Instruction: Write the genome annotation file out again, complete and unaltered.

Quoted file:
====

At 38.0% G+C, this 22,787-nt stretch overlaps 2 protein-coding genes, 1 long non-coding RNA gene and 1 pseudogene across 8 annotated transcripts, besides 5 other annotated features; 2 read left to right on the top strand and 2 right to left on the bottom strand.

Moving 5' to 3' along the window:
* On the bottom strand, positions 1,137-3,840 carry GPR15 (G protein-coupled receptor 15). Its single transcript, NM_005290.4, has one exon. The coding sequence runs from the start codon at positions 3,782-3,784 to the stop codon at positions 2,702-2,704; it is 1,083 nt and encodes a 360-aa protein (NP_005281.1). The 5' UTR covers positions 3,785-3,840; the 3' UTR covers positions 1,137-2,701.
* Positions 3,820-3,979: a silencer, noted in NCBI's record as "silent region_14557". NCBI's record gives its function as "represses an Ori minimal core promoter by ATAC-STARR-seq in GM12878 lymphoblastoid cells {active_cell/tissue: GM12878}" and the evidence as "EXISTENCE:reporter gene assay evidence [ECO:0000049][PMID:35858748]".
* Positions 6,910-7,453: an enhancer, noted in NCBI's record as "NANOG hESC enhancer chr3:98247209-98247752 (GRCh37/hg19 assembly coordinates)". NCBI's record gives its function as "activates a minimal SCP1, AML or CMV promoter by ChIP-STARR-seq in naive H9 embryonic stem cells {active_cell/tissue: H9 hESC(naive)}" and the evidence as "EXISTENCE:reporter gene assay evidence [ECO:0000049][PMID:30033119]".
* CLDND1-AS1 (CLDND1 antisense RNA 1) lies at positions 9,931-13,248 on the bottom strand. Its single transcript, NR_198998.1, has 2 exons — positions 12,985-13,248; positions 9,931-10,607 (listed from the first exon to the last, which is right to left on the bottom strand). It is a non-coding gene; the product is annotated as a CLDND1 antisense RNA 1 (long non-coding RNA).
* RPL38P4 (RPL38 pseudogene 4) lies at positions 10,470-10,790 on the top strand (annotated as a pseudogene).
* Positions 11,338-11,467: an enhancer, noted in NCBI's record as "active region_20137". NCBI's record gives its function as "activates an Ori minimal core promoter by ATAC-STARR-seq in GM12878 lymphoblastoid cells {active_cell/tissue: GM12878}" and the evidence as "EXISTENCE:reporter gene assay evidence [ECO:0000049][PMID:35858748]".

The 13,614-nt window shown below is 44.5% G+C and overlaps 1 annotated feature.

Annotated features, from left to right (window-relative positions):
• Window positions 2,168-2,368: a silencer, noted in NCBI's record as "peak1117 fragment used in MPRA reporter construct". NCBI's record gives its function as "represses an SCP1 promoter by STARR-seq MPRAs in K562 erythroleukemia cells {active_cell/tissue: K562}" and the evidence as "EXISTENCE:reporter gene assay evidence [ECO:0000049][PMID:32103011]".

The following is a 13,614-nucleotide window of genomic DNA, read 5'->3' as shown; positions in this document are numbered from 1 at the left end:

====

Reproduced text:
At 38.0% G+C, this 22,787-nt stretch overlaps 2 protein-coding genes, 1 long non-coding RNA gene and 1 pseudogene across 8 annotated transcripts, besides 5 other annotated features; 2 read left to right on the top strand and 2 right to left on the bottom strand.

Moving 5' to 3' along the window:
* On the bottom strand, positions 1,137-3,840 carry GPR15 (G protein-coupled receptor 15). Its single transcript, NM_005290.4, has one exon. The coding sequence runs from the start codon at positions 3,782-3,784 to the stop codon at positions 2,702-2,704; it is 1,083 nt and encodes a 360-aa protein (NP_005281.1). The 5' UTR covers positions 3,785-3,840; the 3' UTR covers positions 1,137-2,701.
* Positions 3,820-3,979: a silencer, noted in NCBI's record as "silent region_14557". NCBI's record gives its function as "represses an Ori minimal core promoter by ATAC-STARR-seq in GM12878 lymphoblastoid cells {active_cell/tissue: GM12878}" and the evidence as "EXISTENCE:reporter gene assay evidence [ECO:0000049][PMID:35858748]".
* Positions 6,910-7,453: an enhancer, noted in NCBI's record as "NANOG hESC enhancer chr3:98247209-98247752 (GRCh37/hg19 assembly coordinates)". NCBI's record gives its function as "activates a minimal SCP1, AML or CMV promoter by ChIP-STARR-seq in naive H9 embryonic stem cells {active_cell/tissue: H9 hESC(naive)}" and the evidence as "EXISTENCE:reporter gene assay evidence [ECO:0000049][PMID:30033119]".
* CLDND1-AS1 (CLDND1 antisense RNA 1) lies at positions 9,931-13,248 on the bottom strand. Its single transcript, NR_198998.1, has 2 exons — positions 12,985-13,248; positions 9,931-10,607 (listed from the first exon to the last, which is right to left on the bottom strand). It is a non-coding gene; the product is annotated as a CLDND1 antisense RNA 1 (long non-coding RNA).
* RPL38P4 (RPL38 pseudogene 4) lies at positions 10,470-10,790 on the top strand (annotated as a pseudogene).
* Positions 11,338-11,467: an enhancer, noted in NCBI's record as "active region_20137". NCBI's record gives its function as "activates an Ori minimal core promoter by ATAC-STARR-seq in GM12878 lymphoblastoid cells {active_cell/tissue: GM12878}" and the evidence as "EXISTENCE:reporter gene assay evidence [ECO:0000049][PMID:35858748]".

The 13,614-nt window shown below is 44.5% G+C and overlaps 1 annotated feature.

Annotated features, from left to right (window-relative positions):
• Window positions 2,168-2,368: a silencer, noted in NCBI's record as "peak1117 fragment used in MPRA reporter construct". NCBI's record gives its function as "represses an SCP1 promoter by STARR-seq MPRAs in K562 erythroleukemia cells {active_cell/tissue: K562}" and the evidence as "EXISTENCE:reporter gene assay evidence [ECO:0000049][PMID:32103011]".

The following is a 13,614-nucleotide window of genomic DNA, read 5'->3' as shown; positions in this document are numbered from 1 at the left end: